Ken Lizzi’s prose story is next, and introduces the theme for the rest of the collection: femme fatales. The first part of the book doesn’t feature any, but beginning with Lizzi’s, we get four straight with women who like to wrap their men around their fingers, but what’s cool about each story is that each creator puts a different spin on it. Sonja, Lizzi’s femme fatale, hooks an ordinary guy into a scheme to steal $200,000 from a drug dealer who uses her as a courier, but the plan doesn’t go as planned, of course. Susan, a plump girl in Phillips and Barreto’s “The New Me,” goes a gym to get fit and gradually becomes the kind of woman the philandering personal trainer would like to get with, but does Susan have a bigger plan than that? And what does the guy in the wheelchair have to do with it? The Fillbächs’ beautifully illustrated story (it reminds me of John K. Snyder’s work) tells of a woman who has hooked up with a gangster and is getting bored with him … and then a stranger walks into her life, and she sees an opportunity to move on. Finally, Brubaker and Phillips tell a story of a man who falls hard for a woman who, of course, wants him to take care of her husband for her. Those things never work out for the guy, do they? We know what’s coming, but Brubaker and Phillips put their own twisted spin on it. Azzarello’s story to finish the book, wonderfully drawn by Moon and Bá, seems like it’s going to be a fairly standard “guy gets in over his head for some easy money” story until the final page, when we realize it’s something far more sinister. It’s a great final page if you’ve read comics before – it’s the only one where some knowledge of comics history might make a difference in your enjoyment of the tale.

This is really a superb collection. It’s fun to read, allows the creators to do some wild things, and looks great. There’s not one clunker in the book. Here’s a few panels from each story, just for fun:

Lapham: 'Open the Goddamn Box' Lemire: 'The Old Silo' Motter: 'Yacht on the Styx' Offutt, Kano, Gaudiano: 'The Last Hit' De Campi, Petrus: 'Fracture' Perker: 'The Albanian' Grist: 'The Card Player' Geary: 'Blood on My Hands' Lizzi, Jones: 'Trustworthy' Phillips, Barreto: 'The New Me' Fillbächs: 'Lady's Choice' Brubaker, Phillips: '21st Century Noir' Azzarello, Moon, Bá: 'The Bad Night'

If you’re a fan of noir stories, you should get this immediately. Even if you aren’t, this is the kind of book that is cool to read just to see the various creators assembled. And the price is right, too! Check it out today!


I really enjoyed this book a lot. The best part is that many of them deserve a second read through, so you definitely get your moneys worth.

As I understood the Grist story, the head cop seemed to be in league with the crime boss who was the burglar’s fifth victim, therefore he called off the rest of the cops so that the the crime boss could make an example of the burglar.

I have to say, the Brubaker/Phillips story was the biggest disappointment to me, if only because it was basically a point-for-point updating of Sin City: Daddy’s Little Girl. I mean, I get that you can only tell so many stories, but just adding in modern technology and removing the incest angle doesn’t really do enough to convince me that this was a telling of the story that set it apart from previous versions. However, I can’t really say if this is because of some failing on Brubaker and Phillips’s part or simply the shadow Frank Miller casts over contemporary noir comics in my mind.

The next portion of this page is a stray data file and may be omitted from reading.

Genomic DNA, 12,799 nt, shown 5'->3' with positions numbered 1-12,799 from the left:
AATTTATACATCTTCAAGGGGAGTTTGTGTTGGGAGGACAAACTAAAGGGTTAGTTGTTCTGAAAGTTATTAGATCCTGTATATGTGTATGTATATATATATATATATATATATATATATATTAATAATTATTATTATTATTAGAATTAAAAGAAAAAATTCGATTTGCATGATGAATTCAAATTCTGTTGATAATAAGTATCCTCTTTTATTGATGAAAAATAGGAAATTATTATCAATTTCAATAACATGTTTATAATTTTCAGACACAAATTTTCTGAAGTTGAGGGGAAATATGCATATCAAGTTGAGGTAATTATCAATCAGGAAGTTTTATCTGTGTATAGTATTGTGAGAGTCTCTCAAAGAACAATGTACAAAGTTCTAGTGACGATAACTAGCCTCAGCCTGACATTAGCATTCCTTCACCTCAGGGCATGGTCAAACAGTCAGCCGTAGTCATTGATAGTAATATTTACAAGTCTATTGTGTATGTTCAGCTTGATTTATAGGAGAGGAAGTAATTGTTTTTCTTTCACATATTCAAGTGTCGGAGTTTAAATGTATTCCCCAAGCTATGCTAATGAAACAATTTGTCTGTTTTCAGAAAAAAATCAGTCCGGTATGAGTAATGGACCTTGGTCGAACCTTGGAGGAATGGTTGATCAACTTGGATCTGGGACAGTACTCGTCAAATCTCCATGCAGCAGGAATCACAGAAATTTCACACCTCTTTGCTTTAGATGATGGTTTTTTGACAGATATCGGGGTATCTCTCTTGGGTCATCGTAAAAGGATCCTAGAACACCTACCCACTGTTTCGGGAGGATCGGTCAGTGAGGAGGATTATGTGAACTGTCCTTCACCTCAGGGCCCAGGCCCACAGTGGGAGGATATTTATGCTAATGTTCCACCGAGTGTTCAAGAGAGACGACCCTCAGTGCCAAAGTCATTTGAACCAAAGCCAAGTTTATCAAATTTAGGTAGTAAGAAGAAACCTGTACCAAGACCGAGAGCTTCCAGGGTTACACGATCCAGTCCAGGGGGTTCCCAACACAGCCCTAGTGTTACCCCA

Still, on the whole this was a great collection. Absolutely loved the Lapham and Azzarello/Moon and Bá stories, the Azzarello one especially forming a perfect way to end the book, as it kind of points to that period of comics ending and turning into something else (don’t want to give it away for those who haven’t read the story, the last page reveal was by far my favorite part).

Dave: Yeah, I got that part, I just didn’t understand the last panel, where it seems like they just give up on the case. I don’t want to give any more away, though.

I see your point with regard to the Brubillips story. I knew where it was going, but I just like looking at Phillips’ work (especially in black and white) and reading Brubaker’s dialogue, even if the plot wasn’t as good as some of the others in the collection.

I don’t know if I read it as “giving up on the case” so much as just dropping a CSI: Miami-esque one-liner to close out the story. There’s realistically not more they could do to investigate at that point anyway given how the story ended.

I guess it didn’t come across as unclear to me, but I didn’t read the pawn shop guy’s stuff as a frame job, just the criminals wanting to make an example to the burglar to both the cops and other criminals. Then again, I wasn’t aware this story was about a recurring character either, so maybe I’m just reading this one wrong.

In my opinion, the Azzarello story alone at the end was almost worth the price of the book. It was just that damn good.

The Lapham story absolutely had something to do with Stray Bullets. It was a lose plot point that was never addressed in the unfinished last story arc.

Oh, okay, djsweet. I haven’t read that far in Stray Bullets yet. Even so, you can read it without knowing that and enjoy it, as I did!

This was a really nice collection. I wonder if Dark Horse is planning another. Thanks for the review!

Thanks for the review, Greg. This is on my Amazon wish list because I like a bit of noir and that is a fine assemblage of comic book creators. You just sealed the deal.


December 14, 2009 at 5:00 pm

I was a bit disappointed with this – only because Lapham, Brubaker and Azzarello are so far ahead of the pack that it’s depressing.
Really, although there’s nothing wrong with most of them, they in no way shine like the those three’s stories do, and are quite diminished by being near them.